... indefatigable, scrupulous ... like the most engrossing nonfiction stories, has a plot indeed, one that only reality could contrive. To fully appreciate its twists and turns, the reader should understand, or be willing to study on the fly, the customs, manners and vocabulary of contemporary investment banking. The sure reward for this effort is utter horror, unless the reader is herself a banker, in which case profound embarrassment might be more appropriate ... So what is the moral of this cautionary tale? What was Neumann’s mistake? His tragic flaw? Different readers will settle on different charges, but it might not matter. A 10-figure payout proves all of them wrong.
... steady and restrained ... [Wiedeman] could have easily let loose from the beginning with a sensationalist narrative of exploitation and degradation, but he bides his time, allowing his evidence to accrue...This method gives the reader a chance to understand Neumann’s arc ... Throughout it all, Wiedeman is an appropriately understated guide, aware that his subject is so laden with self-regard that it only takes a deadpan clause to convey the absurdity of it all ... would be absorbing enough were it just about one man’s grandiosity, but Wiedeman has a larger argument to make about what Neumann represents.
... propulsive ... Wiedeman writes that it is 'hard to figure out what lesson Adam, or the entrepreneurs of the future, should learn from his rise and fall.' Is it, though? In fact, any future entrepreneur who hopes to get rich fast can draw a straightforward directive from Neumann’s experience: Emulate it. More relevant is what the rest of us should learn.
If you’ve followed the WeWork saga, you’ll already be familiar with a lot of Neumann’s shenanigans, but Wiedeman does a good job demonstrating repeating patterns of hubris, hedonism and bad management ... Some may read this book and balk at such outrageous behavior while others, much like Trump supporters, may see the daring and bravado as something to cheer and even emulate. Wiedeman cites a prominent venture capitalist who says the right response to Neumann, in the end, 'was to recognize his faults while acknowledging the unbelievable thing he had done.'
... [this] new book by journalist Reeves Wiedeman, assembles a definitive chronology of a company doomed not by one bad business strategy—or even Neumann’s outsize ego—but by the rot of a postrecession economy that nurtured a certain flavor of investor-class mania ... In other words, even if WeWork (which now appears to be on its last legs) and other erstwhile unicorns don’t survive the pandemic, their investors and top brass likely will. That’s by design; as economic inequality continues to surge out of control, and climate disaster looms on the horizon, the financial overlords have done all they can to extricate their fates from everyone else’s. Their thirst for innovation is perhaps most disturbing when it conveniently overlaps with a chance to simply leave behind the disasters they’ve had a hand in creating ... For Neumann, 'community'—even imagined on a cosmic scale—was always primarily an opportunity to make money.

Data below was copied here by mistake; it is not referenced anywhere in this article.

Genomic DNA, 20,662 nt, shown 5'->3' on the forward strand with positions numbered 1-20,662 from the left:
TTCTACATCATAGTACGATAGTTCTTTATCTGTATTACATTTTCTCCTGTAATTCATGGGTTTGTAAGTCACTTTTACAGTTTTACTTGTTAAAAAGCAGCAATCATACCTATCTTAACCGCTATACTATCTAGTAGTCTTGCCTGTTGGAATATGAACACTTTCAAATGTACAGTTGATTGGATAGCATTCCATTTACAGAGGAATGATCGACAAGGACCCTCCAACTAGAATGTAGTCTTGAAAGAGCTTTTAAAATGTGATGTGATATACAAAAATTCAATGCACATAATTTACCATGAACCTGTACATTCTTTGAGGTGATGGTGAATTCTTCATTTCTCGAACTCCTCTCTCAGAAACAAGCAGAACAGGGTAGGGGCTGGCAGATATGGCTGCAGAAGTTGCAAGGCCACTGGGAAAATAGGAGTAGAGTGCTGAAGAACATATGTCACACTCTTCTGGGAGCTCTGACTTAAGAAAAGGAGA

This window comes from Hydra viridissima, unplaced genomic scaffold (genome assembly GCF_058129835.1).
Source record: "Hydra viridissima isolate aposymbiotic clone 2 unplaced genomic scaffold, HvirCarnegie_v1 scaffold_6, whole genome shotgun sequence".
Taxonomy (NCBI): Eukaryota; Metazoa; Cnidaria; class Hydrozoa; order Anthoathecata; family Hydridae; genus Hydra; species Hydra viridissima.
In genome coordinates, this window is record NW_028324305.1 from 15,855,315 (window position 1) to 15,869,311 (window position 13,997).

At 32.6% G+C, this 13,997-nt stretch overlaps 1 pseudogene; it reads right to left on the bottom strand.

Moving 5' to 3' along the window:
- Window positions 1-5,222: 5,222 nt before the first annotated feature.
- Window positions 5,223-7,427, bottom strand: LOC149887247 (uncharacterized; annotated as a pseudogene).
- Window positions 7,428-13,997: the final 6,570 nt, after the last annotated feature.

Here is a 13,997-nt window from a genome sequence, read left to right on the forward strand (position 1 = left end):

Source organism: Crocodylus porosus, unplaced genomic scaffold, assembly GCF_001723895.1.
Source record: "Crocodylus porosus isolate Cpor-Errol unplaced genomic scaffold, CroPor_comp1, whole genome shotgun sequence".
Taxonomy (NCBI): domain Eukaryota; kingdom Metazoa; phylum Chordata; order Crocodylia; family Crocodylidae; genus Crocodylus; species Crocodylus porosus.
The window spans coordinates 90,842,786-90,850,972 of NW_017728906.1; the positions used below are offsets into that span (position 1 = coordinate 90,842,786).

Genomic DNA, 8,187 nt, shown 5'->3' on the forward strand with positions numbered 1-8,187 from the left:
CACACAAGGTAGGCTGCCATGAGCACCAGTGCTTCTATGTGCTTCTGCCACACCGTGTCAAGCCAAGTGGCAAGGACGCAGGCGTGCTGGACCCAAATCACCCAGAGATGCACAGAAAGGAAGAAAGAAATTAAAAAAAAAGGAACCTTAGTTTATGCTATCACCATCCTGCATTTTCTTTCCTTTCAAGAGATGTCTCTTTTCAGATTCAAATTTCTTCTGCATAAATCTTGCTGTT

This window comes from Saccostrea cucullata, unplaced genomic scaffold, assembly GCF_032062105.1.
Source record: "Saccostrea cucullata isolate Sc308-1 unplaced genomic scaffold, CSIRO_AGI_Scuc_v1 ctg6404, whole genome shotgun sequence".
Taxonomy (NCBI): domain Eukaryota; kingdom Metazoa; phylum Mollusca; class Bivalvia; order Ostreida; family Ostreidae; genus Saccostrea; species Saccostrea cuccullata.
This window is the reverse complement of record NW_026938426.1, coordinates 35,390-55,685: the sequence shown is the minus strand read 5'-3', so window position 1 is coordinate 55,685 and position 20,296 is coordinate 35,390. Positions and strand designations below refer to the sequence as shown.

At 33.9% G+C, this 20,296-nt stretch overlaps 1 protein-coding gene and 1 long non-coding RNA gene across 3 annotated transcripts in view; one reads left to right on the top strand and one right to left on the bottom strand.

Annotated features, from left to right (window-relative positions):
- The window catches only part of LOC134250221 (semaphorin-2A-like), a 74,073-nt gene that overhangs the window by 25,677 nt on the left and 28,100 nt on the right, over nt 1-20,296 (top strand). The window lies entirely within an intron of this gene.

By speaking the woozy language of a Silicon Valley world-changer, Neumann put himself in the running for the kind of venture-capital money that typically flows toward businesses with minimal physical assets. This is intriguing because WeWork isn’t a tech company ... Investors ignored the contradiction and gave Neumann a lot of money. People who were usually intelligent became almost delusional in his presence ... it’s a story about a brief collective delusion shared among Neumann and some finance guys, a story whose central question is not how WeWork failed, but how Neumann convinced so many people that it wouldn’t. Wiedeman’s book implies a possible answer: male envy and status obsession. Neumann embodied qualities that his investors wanted but didn’t possess.
... a thrilling page-turner ... Wiedeman meticulously recounts what happened between WeWork’s 2010 launch and disastrous 2019 IPO ... Wiedeman creates a palpable sense of suspense ... What lifts this book to excellence is Wiedeman’s ease at presenting a complex business saga both understandably and entertainingly. Readers will feel like they are in the room with Neumann and his beleaguered colleagues during every twist and turn of this fascinating corporate train wreck.